Day Without Immigrants a successful protest, more peaceful demonstrations necessary

March 07, 2017

Moriah Butler

mbutler3@uccs.edu

     Following President Donald Trump’s promises during his controversial campaign, like building a wall along the Mexican border, the nation’s immigrant population decided to show him just how much they contribute to America.

     With plans to deport millions of immigrants, there was an outcry.

     On Feb. 16, thousands of people participated in Day Without Immigrants, a protest that was composed of various business boycotts. From elementary schools to law firms, businesses across the country shut down as students and parents boycotted school and work.

     The Day Without Immigrants caused havoc throughout big cities like New York, Detroit and Atlanta as countless businesses shut down and thousands of people poured into the streets to demonstrate their role in the nation’s economy.

     While the protest sent a message to the rest of the world, its impact was not nearly as big as it could have been if more people participated.

     As you can imagine, everyone has a different opinion about the way protesters decided to stand up against discrimination.

     But this protest was necessary and well-performed.

     Immigrants mostly occupy the jobs that U.S. born professionals wouldn’t apply for. For example, undocumented immigrants are more likely to work construction jobs and are less likely to work jobs that are in professional, technical, scientific or management positions.

     If Trump were to follow through with the promises he made about “cracking down on immigration,” there is no telling what might happen to the food industry.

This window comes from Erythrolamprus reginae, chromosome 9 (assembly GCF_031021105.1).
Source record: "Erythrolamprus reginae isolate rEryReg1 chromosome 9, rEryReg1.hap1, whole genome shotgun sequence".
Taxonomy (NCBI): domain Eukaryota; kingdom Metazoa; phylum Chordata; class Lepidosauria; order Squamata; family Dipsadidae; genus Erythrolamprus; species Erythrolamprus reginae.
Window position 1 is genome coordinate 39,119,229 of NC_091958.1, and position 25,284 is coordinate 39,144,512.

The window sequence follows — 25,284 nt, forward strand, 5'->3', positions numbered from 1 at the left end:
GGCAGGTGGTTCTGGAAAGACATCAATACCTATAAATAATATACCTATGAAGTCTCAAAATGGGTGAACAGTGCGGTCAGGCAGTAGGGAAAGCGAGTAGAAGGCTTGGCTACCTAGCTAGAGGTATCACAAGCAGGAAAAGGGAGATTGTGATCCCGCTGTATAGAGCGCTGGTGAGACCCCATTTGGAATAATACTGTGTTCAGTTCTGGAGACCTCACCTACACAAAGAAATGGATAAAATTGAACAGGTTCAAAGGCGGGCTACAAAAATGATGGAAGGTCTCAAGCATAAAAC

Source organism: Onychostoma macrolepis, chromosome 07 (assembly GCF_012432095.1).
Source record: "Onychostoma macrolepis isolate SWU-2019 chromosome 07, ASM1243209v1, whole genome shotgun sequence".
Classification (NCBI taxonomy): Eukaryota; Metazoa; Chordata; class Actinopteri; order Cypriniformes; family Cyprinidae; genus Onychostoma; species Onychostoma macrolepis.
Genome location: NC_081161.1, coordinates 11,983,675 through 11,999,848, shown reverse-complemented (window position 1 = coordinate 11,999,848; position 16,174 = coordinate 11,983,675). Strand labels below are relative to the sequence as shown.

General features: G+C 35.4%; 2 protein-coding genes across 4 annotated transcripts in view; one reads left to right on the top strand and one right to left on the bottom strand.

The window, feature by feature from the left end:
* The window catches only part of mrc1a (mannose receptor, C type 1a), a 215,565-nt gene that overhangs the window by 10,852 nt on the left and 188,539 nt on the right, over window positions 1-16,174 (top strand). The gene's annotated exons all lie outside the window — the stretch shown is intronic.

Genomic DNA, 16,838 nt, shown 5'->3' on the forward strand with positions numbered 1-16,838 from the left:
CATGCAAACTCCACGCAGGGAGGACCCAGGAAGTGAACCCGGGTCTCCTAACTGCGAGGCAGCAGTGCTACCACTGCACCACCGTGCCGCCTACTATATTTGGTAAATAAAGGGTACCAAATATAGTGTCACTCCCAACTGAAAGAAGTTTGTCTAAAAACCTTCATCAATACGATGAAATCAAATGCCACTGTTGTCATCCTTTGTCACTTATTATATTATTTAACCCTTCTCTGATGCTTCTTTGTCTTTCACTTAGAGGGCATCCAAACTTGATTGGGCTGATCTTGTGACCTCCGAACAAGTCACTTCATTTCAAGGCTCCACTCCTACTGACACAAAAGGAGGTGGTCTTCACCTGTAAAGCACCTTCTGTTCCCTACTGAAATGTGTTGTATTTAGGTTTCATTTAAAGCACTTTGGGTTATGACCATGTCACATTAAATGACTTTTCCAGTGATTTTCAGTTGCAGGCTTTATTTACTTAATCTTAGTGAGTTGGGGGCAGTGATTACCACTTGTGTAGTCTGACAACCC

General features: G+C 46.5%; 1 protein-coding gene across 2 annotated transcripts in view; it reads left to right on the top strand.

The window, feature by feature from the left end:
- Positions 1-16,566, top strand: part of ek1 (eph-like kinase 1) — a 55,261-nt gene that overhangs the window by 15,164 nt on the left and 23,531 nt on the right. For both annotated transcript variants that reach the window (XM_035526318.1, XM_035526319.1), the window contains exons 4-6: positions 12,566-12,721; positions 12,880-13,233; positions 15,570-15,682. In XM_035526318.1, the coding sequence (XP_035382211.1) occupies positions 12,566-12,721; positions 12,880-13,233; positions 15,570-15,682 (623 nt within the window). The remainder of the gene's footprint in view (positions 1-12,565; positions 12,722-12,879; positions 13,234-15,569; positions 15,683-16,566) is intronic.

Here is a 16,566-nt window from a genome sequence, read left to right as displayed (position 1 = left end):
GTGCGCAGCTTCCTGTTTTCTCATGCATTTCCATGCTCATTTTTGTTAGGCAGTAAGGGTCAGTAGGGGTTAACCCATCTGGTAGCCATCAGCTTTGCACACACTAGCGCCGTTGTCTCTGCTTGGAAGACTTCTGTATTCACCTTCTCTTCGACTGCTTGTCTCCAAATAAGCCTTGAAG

According to Restaurants Opportunity Center United, immigrants make up the majority of the 12 million people working in the restaurant industry.

     Immigrants make up 12.1 percent of the country’s population and 17 percent of the workforce, according to the Center for Immigration Studies.

     Sadly, many adults who protested faced consequences when employers started firing people for not coming into work. Employers should be caring for their employees and support their right to protest, especially when their livelihood is at stake.

     But it seems the correct way to protest doesn’t exist.

     Even famous celebrities like Beyonce, who performed a Black Lives Matter themed show during the 2016 Superbowl halftime, and Colin Kaepernick, who took a knee during the national anthem, have been ridiculed for their choice in expression.

     It is important to realize that no matter the form of protest, there will always be a naysayer. To someone who isn’t part of the protests, it will never seem to be the right time or for the right reasons.

     But protesters should still try for their cause.

     Non-violent protests have the ability to portray a message stronger than breaking windows and burning cars. The immigrants who participated took matters into their own hands using non-violence and their voices.

     These protests gave a good idea of how much immigrants contribute to the country and its economy.

     If we try to imagine an America without immigrants, it is one where stores are shut, roads are not mended and restaurants cannot serve food.